Made up of countless closely packed mineral rods, tooth enamel is very hard. When you eat, acid forms on the outside of the tooth and seeps into the enamel’s rods. This demineralization process can create a weak spot in the tooth’s surface. If left unchecked, the enamel can decay and a cavity can form.
Fluoride helps prevent tooth decay by slowing the breakdown of enamel and speeding up the natural remineralization process. These microscopic views of a tooth’s chewing surface illustrate how fluoride works:
- Healthy tooth enamel rods exist before the onslaught of acid.
- Enamel rods are demineralized—or broken down—by the acid.
- Enamel rods are remineralized—or rebuilt—by fluoride and the minerals in saliva.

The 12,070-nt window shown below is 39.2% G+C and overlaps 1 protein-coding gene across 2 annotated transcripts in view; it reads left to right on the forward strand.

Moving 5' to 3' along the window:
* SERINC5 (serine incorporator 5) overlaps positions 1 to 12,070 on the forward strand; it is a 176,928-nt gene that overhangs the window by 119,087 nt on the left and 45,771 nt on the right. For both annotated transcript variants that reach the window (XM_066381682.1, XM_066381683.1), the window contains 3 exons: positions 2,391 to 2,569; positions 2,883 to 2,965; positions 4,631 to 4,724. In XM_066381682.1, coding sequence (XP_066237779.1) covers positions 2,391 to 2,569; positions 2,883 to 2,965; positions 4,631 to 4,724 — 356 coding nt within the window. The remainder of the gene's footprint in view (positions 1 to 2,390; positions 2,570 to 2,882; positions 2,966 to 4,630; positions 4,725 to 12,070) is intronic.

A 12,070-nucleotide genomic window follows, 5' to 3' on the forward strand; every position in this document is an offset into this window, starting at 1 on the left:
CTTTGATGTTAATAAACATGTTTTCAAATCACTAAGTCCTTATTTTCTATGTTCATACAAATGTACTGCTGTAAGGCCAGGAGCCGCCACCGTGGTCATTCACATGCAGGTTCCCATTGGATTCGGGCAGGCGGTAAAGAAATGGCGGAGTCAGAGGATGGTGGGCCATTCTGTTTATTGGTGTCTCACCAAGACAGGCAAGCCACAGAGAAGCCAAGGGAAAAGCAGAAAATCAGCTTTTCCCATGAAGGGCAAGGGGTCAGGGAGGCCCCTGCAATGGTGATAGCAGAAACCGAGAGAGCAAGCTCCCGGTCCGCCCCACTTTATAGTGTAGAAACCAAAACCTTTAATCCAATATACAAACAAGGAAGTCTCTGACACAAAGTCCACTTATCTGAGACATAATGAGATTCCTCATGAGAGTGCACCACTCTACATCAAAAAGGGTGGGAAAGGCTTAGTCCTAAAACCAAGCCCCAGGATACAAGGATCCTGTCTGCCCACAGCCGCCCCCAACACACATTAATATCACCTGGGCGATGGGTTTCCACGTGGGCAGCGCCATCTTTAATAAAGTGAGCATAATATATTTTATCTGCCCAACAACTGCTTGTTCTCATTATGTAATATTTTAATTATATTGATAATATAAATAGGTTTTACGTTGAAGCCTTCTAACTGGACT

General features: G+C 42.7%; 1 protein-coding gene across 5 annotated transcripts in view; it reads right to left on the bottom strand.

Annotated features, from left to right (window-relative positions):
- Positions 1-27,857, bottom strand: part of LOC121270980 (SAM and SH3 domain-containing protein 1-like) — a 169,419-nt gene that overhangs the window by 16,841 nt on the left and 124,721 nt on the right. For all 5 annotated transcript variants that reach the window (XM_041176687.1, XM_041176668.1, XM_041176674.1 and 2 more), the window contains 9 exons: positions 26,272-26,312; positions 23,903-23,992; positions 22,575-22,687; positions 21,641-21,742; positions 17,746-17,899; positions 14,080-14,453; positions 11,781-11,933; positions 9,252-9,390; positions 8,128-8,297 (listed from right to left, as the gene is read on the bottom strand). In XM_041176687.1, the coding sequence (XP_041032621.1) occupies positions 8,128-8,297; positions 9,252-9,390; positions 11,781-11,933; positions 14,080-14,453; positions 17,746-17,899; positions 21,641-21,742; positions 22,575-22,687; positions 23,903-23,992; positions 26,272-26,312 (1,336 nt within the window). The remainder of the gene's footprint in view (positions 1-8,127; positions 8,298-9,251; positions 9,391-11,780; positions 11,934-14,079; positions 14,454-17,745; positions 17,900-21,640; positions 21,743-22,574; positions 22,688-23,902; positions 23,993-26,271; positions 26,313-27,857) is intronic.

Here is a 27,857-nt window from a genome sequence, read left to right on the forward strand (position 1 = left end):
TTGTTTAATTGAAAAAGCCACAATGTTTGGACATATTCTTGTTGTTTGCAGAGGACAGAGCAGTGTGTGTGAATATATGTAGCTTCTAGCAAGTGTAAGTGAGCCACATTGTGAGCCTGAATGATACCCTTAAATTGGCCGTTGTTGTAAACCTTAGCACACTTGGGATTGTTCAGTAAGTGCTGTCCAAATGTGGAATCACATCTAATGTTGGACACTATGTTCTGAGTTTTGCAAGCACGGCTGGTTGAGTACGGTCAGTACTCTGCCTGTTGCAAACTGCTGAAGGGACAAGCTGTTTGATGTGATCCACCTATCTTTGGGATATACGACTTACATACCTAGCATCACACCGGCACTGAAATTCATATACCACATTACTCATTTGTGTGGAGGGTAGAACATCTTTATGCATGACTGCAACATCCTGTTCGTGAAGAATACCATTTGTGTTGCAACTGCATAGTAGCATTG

Common sources of fluoride include fluoridated water, toothpastes, and mouth rinses. If your drinking water is not fluoridated, your dentist may recommend that you take fluoride supplements in the form of high-concentration fluoride gels, mouth rinses, drops or tablets.
Progression of Tooth Decay
- Tooth decay often begins on biting surfaces, between the teeth, and on exposed enamel rods.
- Left untreated, the cavity enlarges.
- Decay spreads beneath the enamel and can destroy the tooth structure.
- Decay enters the pulp and an abscess may occur.
- The use of fluoridated toothpaste can help prevent tooth decay.